Unlike Rome, with its chaotic jumble of architectural treasures, Turin’s heart has a harmonious baroque feel. The Savoys employed a succession of brilliant architects to herald their illustrious new position, and their lavish creations set the tone for the city. Filippo Juvarra was one of the most influential. His elaborate Basilica di Superga, on a hill top outside the city, is one of the landmarks of Turin and a glorious place to visit, while his Palazzo Madama, now a museum of ancient art in the elegant Piazza Castello, exemplifies the city’s unified style. While the palace incorporates an ancient Roman city gate and a medieval compound, Juvarra’s elaborate façade lends an opulent air to the complex and perfectly complements Guarino Guarini’s church of San Lorenzo across the square.

Off to one side of this regal square lies Porta Palatina, the ancient city gate near the vast open-air food market of Porta Palazzo. The market is a chaotic, exciting place with a huge multicultural mix and a dazzling display of the fresh produce for which Piedmont is famed.

Meanwhile, on the other side of Piazza Castello, a very different world unfolds. It’s from here that the elegant porticoes and arcades, among Turin’s most enchanting features, extend towards the city’s other grand squares: Piazza San Carlo with its beautiful symmetrical churches, and the vast river-front Piazza Vittorio Veneto.

The elaborate glass ceilings of arcades such as the Galleria Subalpina and the Galleria San Federico give the lavish cafés and boutiques beneath them an almost clandestine air, out of sight of the industrious Turinese outside. In addition to these arcades, Turin has about 18 kilometres of porticoes, built partly so the House of Savoy royal family could take their daily stroll without risking rain. Today, among the exclusive boutiques on Via Roma, locals come to shop, to take their nightly passeggiata, and to follow the age-old customs still so central to day-to-day life here in Piedmont. As we wander under the walkways, old-world Turin comes to life.

Its glorious gilded cafés have a special place in city history: they were haunts of not only the rich and idle, but also the politicians plotting the Italian unification, or Il Risorgimento. Locals say that when King Victor Emmanuel II wanted the latest political scoop, he would ask, “What news from the cafés today?”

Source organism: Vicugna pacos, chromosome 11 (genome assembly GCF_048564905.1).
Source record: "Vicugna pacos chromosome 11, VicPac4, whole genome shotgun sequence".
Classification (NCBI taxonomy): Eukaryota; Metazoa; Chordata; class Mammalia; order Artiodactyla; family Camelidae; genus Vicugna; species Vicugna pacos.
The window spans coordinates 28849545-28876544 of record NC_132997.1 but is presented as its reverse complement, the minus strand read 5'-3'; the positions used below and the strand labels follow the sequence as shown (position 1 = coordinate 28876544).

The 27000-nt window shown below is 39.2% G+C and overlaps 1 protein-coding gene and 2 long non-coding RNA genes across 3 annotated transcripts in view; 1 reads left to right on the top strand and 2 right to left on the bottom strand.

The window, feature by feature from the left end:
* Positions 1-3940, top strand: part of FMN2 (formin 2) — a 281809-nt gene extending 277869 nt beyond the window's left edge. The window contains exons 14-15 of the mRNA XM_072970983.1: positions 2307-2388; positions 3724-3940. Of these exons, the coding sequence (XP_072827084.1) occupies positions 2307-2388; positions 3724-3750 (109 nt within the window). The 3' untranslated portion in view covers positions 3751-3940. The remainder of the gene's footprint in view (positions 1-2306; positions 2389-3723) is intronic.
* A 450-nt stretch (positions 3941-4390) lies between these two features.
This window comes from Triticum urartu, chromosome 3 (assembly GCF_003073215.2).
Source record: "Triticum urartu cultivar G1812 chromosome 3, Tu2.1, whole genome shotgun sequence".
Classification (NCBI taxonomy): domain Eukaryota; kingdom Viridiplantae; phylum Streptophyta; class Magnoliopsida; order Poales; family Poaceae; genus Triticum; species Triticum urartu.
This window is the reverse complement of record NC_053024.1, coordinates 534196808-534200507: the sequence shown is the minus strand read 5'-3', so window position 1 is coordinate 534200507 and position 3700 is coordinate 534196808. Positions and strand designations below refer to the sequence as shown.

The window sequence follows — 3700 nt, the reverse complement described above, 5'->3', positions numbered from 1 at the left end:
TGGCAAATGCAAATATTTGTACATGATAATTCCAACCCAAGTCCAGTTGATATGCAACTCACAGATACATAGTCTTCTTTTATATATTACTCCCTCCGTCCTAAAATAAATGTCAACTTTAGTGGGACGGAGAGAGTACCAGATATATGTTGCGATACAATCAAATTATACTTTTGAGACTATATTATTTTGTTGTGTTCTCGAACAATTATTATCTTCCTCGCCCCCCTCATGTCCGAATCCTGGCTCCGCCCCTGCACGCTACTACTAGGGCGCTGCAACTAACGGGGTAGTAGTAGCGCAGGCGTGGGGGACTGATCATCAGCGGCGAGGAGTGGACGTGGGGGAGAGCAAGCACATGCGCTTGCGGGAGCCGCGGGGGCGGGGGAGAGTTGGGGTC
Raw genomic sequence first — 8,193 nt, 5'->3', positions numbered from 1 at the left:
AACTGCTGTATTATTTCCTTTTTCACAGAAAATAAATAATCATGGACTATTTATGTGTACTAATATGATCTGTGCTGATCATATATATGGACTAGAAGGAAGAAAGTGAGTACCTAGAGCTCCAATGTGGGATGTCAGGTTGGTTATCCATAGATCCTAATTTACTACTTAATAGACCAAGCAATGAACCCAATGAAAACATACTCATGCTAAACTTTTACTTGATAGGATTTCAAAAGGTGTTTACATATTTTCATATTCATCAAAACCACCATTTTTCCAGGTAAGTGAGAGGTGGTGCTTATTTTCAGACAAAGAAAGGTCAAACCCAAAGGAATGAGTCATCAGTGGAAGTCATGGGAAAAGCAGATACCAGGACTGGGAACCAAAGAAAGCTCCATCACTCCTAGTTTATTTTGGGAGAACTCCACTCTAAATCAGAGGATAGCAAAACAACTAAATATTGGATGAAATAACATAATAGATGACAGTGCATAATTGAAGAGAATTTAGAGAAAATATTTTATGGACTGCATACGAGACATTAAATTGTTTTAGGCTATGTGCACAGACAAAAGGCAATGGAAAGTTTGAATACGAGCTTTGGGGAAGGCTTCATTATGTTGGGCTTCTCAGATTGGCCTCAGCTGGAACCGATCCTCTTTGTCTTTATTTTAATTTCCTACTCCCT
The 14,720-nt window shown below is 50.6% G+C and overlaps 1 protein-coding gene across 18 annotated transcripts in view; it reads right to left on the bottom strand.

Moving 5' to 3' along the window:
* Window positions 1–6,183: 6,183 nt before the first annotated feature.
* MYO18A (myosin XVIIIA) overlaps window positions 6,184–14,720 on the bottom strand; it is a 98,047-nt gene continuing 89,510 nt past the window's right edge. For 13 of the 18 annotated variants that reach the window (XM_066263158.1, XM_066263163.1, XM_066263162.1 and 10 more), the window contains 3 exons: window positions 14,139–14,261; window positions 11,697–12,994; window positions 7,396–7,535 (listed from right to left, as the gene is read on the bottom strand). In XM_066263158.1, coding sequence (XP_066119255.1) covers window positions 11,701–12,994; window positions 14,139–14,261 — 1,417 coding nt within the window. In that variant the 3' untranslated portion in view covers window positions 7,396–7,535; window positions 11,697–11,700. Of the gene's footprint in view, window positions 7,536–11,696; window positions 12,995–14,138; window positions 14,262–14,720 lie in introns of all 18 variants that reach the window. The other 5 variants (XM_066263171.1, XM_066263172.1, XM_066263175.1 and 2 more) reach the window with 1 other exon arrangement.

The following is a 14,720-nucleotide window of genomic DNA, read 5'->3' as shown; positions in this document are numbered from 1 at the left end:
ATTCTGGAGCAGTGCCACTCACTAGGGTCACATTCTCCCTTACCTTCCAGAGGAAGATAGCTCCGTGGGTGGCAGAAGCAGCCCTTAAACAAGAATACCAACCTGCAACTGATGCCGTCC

The drinks, it seems, were taken as seriously as the conversation. The most famous is the Bicerin, a delicate layering of the finest espresso, bitter hot chocolate and thick steamed milk that is sipped and never stirred. Caffè Al Bicerin opened in 1763 and still serves its namesake drink at its handful of elegant marble-topped tables. Just as renowned is the 19th-century Baratti & Milano within the exquisite surrounds of the Galleria Subalpina, with its lavish window displays of gaily wrapped chocolates and heavy, ornate doors that open into what seems to be another age. Chandeliers glitter over the gilded bar while immaculate signoras tuck into local pastries, delicate sandwiches and giandujotto – the hazelnut chocolates for which Turin is famous.

The Turinese claim the ritual of the apéritivo was born here in 1786, when Benedetto Carpano created vermouth by flavouring white wine with various herbs and spices. Every evening from about six o’clock, locals head to the cafés where the price of a cocktail gives access to a surprisingly lavish buffet of local produce. Our first night, with the Alpini reigning over Turin, was spent wandering between grand traditional bars such as the Belle Époque Platti, where the bar itself was completely covered with platters of canapés, and the sumptuous Caffè San Carlo. The next night, when the crowds had thinned, we headed to the Roman Quarter, or Quadrilatero Romano, between the Porta Palazzo and Via Garibaldi. It was once a place best avoided after dark, but has been dramatically overhauled in recent years. The historic alleys and medieval houses are home to eclectic boutiques and apéritivo bars such as Cook and the City, which turns into a dance club as the night goes on, showing off a decidedly funkier side of Turin.

The successful reinvention of the Roman Quarter highlights the city’s proficiency in the art of transformation. After some 300 years hosting the House of Savoy, Turin’s first major overhaul came at the end of World War II, when it reinvented itself as an industrial capital. It is this era, when Fiat was at the height of its success, that springs to mind for most people when they think of Turin. Few realise that the motor industry was just a small part of the industrial development that took place in the area. The Mole Antonelliana, a soaring monument that sits in stark contrast to the city’s neat grid, is now home to the wonderful National Cinema Museum, paying homage to the fact that Turin was also the birthplace of the Italian film industry.